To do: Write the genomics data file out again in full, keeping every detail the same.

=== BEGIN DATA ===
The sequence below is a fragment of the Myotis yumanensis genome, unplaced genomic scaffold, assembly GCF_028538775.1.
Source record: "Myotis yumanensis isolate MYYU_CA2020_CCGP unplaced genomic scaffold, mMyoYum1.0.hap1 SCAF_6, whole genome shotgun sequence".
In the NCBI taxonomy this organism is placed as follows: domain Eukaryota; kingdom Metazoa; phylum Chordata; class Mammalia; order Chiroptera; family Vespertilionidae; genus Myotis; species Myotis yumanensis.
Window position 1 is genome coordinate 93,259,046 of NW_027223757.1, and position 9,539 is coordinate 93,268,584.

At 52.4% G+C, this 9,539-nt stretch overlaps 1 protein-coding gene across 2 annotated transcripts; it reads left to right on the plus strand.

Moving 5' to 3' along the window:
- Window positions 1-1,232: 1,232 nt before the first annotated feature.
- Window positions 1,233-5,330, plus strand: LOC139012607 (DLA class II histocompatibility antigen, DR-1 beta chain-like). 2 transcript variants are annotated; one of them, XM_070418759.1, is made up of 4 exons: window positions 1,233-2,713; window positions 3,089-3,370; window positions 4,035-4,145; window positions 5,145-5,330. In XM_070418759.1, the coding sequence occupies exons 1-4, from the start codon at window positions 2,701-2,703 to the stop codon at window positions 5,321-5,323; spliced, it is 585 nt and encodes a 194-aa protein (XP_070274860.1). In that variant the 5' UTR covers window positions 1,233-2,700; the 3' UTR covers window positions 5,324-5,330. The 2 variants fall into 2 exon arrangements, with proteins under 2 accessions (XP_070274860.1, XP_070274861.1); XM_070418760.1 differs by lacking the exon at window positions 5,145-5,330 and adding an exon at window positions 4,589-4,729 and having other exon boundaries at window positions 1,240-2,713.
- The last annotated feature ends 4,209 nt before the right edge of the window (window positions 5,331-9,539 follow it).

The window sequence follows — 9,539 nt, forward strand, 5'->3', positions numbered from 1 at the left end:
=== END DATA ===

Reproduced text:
The sequence below is a fragment of the Myotis yumanensis genome, unplaced genomic scaffold, assembly GCF_028538775.1.
Source record: "Myotis yumanensis isolate MYYU_CA2020_CCGP unplaced genomic scaffold, mMyoYum1.0.hap1 SCAF_6, whole genome shotgun sequence".
In the NCBI taxonomy this organism is placed as follows: domain Eukaryota; kingdom Metazoa; phylum Chordata; class Mammalia; order Chiroptera; family Vespertilionidae; genus Myotis; species Myotis yumanensis.
Window position 1 is genome coordinate 93,259,046 of NW_027223757.1, and position 9,539 is coordinate 93,268,584.

At 52.4% G+C, this 9,539-nt stretch overlaps 1 protein-coding gene across 2 annotated transcripts; it reads left to right on the plus strand.

Moving 5' to 3' along the window:
- Window positions 1-1,232: 1,232 nt before the first annotated feature.
- Window positions 1,233-5,330, plus strand: LOC139012607 (DLA class II histocompatibility antigen, DR-1 beta chain-like). 2 transcript variants are annotated; one of them, XM_070418759.1, is made up of 4 exons: window positions 1,233-2,713; window positions 3,089-3,370; window positions 4,035-4,145; window positions 5,145-5,330. In XM_070418759.1, the coding sequence occupies exons 1-4, from the start codon at window positions 2,701-2,703 to the stop codon at window positions 5,321-5,323; spliced, it is 585 nt and encodes a 194-aa protein (XP_070274860.1). In that variant the 5' UTR covers window positions 1,233-2,700; the 3' UTR covers window positions 5,324-5,330. The 2 variants fall into 2 exon arrangements, with proteins under 2 accessions (XP_070274860.1, XP_070274861.1); XM_070418760.1 differs by lacking the exon at window positions 5,145-5,330 and adding an exon at window positions 4,589-4,729 and having other exon boundaries at window positions 1,240-2,713.
- The last annotated feature ends 4,209 nt before the right edge of the window (window positions 5,331-9,539 follow it).

The window sequence follows — 9,539 nt, forward strand, 5'->3', positions numbered from 1 at the left end: